Measuring Time with Artifacts: A History of Methods in American Archaeology

U of Nebraska Press, 2006 - 346 páginas
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Combining historical research with a lucid explication of archaeological methodology and reasoning, Measuring Time with Artifacts examines the origins and changing use of fundamental chronometric techniques and procedures and analyzes the different ways American archaeologists have studied changes in artifacts, sites, and peoples over time.

In highlighting the underpinning ontology and epistemology of artifact-based chronometers?cultural transmission and how to measure it archaeologically?this volume covers issues such as why archaeologists used the cultural evolutionism of L. H. Morgan, E. B. Tylor, L. A. White, and others instead of biological evolutionism; why artifact classification played a critical role in the adoption of stratigraphic excavation; how the direct historical approach accomplished three analytical tasks at once; why cultural traits were important analytical units; why paleontological and archaeological methods sometimes mirror one another; how artifact classification influences chronometric method; and how graphs illustrate change in artifacts over time.

An understanding of the history of artifact-based chronometers enables us to understand how we know what we think we know about the past, ensures against modern misapplication of the methods, and sheds light on the reasoning behind archaeologists' actions during the first half of the twentieth century.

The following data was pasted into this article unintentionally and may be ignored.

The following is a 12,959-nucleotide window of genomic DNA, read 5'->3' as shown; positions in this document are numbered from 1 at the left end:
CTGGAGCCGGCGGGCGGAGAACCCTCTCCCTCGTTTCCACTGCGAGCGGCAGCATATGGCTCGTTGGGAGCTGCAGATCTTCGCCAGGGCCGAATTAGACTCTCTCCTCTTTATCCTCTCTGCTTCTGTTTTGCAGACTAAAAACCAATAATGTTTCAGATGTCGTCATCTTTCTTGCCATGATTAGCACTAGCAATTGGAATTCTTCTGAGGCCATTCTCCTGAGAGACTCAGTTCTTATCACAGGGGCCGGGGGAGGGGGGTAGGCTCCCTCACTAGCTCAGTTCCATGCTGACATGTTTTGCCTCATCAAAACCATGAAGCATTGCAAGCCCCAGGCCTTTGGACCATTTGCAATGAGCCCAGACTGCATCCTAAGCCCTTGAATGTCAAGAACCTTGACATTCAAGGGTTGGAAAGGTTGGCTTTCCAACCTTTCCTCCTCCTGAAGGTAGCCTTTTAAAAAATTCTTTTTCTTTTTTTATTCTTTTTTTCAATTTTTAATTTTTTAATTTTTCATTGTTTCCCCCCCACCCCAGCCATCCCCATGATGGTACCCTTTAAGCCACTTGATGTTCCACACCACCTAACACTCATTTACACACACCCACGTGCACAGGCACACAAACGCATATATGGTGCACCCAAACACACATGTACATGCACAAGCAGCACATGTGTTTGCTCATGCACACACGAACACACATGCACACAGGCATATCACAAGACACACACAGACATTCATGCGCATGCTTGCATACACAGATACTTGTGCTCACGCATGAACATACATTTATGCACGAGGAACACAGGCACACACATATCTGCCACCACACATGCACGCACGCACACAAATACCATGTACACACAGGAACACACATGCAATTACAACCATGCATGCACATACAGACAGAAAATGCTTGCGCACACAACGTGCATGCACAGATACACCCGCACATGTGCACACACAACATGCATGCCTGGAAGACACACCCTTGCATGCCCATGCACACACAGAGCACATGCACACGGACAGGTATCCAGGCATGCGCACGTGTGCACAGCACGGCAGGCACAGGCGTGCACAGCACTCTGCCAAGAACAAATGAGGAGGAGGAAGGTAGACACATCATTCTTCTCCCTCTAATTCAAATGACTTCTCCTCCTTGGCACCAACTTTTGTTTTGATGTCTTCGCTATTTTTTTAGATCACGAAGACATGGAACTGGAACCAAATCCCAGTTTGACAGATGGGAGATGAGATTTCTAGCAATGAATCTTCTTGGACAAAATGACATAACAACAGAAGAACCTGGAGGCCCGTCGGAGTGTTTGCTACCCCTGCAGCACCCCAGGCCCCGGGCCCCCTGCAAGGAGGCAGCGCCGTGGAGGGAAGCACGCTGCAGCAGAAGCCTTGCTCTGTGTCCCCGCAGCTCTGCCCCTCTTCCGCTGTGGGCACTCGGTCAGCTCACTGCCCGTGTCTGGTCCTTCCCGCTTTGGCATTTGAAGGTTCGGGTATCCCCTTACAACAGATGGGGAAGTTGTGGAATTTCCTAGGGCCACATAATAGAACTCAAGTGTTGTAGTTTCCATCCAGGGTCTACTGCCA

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1 Introduction
I Ontology
2 The Concept of Evolution in Early TwentiethCentury American Archaeology
II The Epistemology of Measurement Units
3 Cultural Traits as Units of Analysis in Early TwentiethCentury Anthropology
4 Chronometers and Units in Early Archaeology and Paleontology
5 A L Kroeber and the Measurement of Times Arrow and Times Cycle
III The Epistemology of Chronometers
7 The Direct Historical Approach
8 American Stratigraphic Excavation
9 Graphic Depictions of Culture Change
10 Artifact Classification and ArtifactBased Chronometry
Source Acknowledgments
References Cited
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Sobre o autor (2006)

\R. Lee Lyman is a professor in and the chair of the Department of Anthropology at the University of Missouri?Columbia. Michael J. O?Brien is a professor of anthropology and an associate dean in the College of Arts and Science at the University of Missouri?Columbia. Lyman and O?Brien are the coauthors of Archaeology as a Process: Processualism and Its Progeny and Cladistics and Archaeology, among other books.

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